It would have deviated jarringly from his persona in Rise as someone who recognizes his species’ potential as one that, quite simply, deserves more than captivity.
Instead, his character has been handled with the perfect amount of confidence and grace, retaining his humanity while War’s actual humans descend more and more into primitive territory, in ways both subtle and horrifically distinct.
Harrelson, for instance, plays the menacing personality of the ostensibly stock character of the Colonel well enough early on, but it’s when we learn his backstory and motives that we come to understand how desperate the human race has become, and how inevitable its end is.
By the end of trilogy, everything comes full circle; the more sympathetic and level-headed apes are well on their way to becoming the advanced civilization we know from the classic films.
On the way to that conclusion is a thrilling and poignant adventure, one that transcends its sci-fi roots into full-fledged drama that truly tests the limits of its PG-13 rating. Fun isn’t the primary goal here. War for the Planet of the Apes is harrowing and emotional, downright disturbing at times, endearingly uplifting at others.
While the titular concept of war doesn’t play out as many may expect, Reeves explores its complexities and morally gray nature as well as the genre can. A tantalizing soundtrack, one that should be in contention come February, helps cement the morbid, desperate tone.
The film’s new additions to the franchise are scene-stealers. Steve Zahn’s zany, sympathetic “bad ape” provides his own level of intrigue as well as the film’s comedic relief. And, in a year where we already got a terrific mute performance from a young actress in Logan’s Dafne Keen, Amiah Miller provides one that may be even better as the young human that is the best reminder Caesar has of his sympathetic caretaker from Rise.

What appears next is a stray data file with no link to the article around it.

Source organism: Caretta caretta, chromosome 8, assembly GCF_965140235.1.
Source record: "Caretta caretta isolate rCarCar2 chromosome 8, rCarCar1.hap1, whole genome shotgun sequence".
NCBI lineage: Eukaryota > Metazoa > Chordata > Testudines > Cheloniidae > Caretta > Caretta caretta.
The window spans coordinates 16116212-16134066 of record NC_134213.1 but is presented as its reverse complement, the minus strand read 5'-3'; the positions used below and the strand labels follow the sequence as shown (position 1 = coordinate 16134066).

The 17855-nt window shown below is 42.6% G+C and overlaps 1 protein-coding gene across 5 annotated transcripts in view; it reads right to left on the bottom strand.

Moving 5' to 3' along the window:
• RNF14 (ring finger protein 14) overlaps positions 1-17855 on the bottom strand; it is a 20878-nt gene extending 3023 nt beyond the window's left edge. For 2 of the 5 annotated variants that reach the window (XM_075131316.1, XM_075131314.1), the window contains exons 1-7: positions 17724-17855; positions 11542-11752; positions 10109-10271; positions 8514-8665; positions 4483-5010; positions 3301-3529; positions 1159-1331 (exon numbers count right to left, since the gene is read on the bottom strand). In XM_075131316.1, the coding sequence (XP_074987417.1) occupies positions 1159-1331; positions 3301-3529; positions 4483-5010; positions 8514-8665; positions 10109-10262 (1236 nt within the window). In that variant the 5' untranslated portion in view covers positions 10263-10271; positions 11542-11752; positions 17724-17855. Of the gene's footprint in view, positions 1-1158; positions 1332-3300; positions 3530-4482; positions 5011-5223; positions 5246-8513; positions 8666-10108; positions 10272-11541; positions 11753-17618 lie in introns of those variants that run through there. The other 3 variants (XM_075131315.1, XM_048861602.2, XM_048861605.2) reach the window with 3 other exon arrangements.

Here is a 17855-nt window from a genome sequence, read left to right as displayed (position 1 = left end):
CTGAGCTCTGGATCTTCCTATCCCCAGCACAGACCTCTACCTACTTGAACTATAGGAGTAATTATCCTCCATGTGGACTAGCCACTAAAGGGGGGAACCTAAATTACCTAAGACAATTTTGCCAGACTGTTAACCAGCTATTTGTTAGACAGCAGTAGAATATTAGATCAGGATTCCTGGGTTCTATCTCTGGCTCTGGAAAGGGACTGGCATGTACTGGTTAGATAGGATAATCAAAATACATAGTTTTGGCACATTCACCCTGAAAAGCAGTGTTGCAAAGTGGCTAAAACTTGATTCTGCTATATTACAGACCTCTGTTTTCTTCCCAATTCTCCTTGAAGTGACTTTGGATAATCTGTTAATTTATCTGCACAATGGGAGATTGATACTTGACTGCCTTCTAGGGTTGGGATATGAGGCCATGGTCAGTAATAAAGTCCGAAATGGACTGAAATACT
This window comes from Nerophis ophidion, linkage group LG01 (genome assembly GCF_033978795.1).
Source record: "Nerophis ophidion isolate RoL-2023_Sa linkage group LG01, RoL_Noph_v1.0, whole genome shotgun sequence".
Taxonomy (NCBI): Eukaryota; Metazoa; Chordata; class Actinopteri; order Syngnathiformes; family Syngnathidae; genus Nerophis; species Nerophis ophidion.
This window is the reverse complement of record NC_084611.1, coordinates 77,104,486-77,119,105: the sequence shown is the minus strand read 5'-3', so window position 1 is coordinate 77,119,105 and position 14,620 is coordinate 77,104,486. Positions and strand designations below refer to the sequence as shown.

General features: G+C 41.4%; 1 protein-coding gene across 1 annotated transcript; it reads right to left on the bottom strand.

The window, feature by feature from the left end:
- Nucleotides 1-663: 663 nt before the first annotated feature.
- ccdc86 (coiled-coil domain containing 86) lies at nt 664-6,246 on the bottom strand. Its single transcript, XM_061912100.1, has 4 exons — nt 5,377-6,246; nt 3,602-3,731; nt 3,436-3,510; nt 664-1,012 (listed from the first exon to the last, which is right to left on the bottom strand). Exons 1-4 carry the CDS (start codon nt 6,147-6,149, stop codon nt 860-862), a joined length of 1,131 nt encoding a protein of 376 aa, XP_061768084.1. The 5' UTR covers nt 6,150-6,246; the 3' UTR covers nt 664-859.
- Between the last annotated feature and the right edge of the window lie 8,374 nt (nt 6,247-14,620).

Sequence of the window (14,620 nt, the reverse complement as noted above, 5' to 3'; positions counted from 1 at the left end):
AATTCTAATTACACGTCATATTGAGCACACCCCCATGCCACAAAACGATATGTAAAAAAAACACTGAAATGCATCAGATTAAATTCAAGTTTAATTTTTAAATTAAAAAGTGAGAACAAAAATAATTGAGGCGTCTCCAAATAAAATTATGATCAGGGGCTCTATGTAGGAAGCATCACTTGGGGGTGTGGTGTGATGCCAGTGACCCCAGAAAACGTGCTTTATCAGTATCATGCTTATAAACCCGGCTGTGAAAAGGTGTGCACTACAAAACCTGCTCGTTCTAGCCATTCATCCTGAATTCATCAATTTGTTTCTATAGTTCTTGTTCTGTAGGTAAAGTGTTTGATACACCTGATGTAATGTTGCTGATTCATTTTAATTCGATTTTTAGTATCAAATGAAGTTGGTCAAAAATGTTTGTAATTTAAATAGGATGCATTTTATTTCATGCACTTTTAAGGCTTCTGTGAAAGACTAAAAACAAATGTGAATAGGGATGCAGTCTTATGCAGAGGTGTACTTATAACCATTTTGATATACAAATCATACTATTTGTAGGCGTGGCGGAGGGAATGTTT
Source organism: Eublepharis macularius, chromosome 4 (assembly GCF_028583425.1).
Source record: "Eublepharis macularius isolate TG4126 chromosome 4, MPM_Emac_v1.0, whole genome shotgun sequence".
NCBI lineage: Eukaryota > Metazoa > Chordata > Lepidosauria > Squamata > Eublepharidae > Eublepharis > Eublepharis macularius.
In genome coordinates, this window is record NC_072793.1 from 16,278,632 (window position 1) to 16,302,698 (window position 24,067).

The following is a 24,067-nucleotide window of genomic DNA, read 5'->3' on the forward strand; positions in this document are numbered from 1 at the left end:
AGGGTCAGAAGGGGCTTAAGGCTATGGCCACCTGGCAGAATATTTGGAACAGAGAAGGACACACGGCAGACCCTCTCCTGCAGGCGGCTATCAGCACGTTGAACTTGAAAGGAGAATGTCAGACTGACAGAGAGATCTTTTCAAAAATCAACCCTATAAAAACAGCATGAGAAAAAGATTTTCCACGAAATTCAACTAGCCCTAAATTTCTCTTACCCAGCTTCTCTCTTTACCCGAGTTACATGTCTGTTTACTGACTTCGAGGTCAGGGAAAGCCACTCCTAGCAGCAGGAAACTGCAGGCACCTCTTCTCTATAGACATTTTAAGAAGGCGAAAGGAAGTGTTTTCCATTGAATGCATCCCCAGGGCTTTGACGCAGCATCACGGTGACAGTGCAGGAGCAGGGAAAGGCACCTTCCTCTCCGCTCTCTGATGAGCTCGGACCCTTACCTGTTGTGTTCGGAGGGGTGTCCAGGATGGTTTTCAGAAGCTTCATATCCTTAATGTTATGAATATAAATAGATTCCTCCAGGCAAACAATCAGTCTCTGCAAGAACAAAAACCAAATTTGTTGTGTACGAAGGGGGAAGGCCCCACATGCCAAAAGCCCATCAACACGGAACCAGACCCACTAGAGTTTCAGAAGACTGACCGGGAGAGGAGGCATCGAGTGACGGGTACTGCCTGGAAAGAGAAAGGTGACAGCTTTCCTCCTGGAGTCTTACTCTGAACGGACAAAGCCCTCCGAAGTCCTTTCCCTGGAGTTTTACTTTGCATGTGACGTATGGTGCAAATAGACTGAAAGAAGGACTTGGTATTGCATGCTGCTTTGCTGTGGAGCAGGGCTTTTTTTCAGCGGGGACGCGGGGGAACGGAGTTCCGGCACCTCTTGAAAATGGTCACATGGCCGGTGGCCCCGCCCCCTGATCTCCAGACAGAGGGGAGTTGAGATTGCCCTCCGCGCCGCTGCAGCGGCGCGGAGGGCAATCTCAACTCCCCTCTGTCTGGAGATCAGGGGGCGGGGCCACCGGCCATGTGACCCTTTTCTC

And Serkis, of course, along with the technical wizards behind the scenes, continues to blur the line between CGI and reality in a performance so captivating that he cements Caesar as one of the all-time iconic characters of the genre.
There’s so much to admire about War and the trilogy as a whole that it’s hard not praise each component individually. But perhaps the best compliment I can bestow upon it is how mich confidence it has in rewriting the rules of various genres, from action in Rise to sci-fi in Dawn to downright drama with this final film.
For modern Hollywood to so consistently nail the broader philosophical reaches of its premise without venturing into full-on cheese territory – and without succumbing to the shadow of the 1968 original – with no big-name directors and the talents of only a couple A-list stars is an astounding achievement. Dawn and War, in particular, are so much more of a slow-burn than any Marvel movie dares to be, but the payoff is more significant.
The evolution of this trilogy, one that no one asked for or thought they wanted to see 10 years ago, from popcorn movie to biblical-level blockbuster is a marvel and an outlier in this age of cinema. Its messages are not to be ignored, having used the best that Hollywood’s technology has to offer to accomplish what the best entries in the sci-fi genre does – comment on our state as a human race, and what it can become if we’re not too careful.
War for the Planet of the Apes is rated PG-13
Starring: Andy Serkis, Woody Harrelson, Steve Zahn, Karin Konoval
Directed by Matt Reeves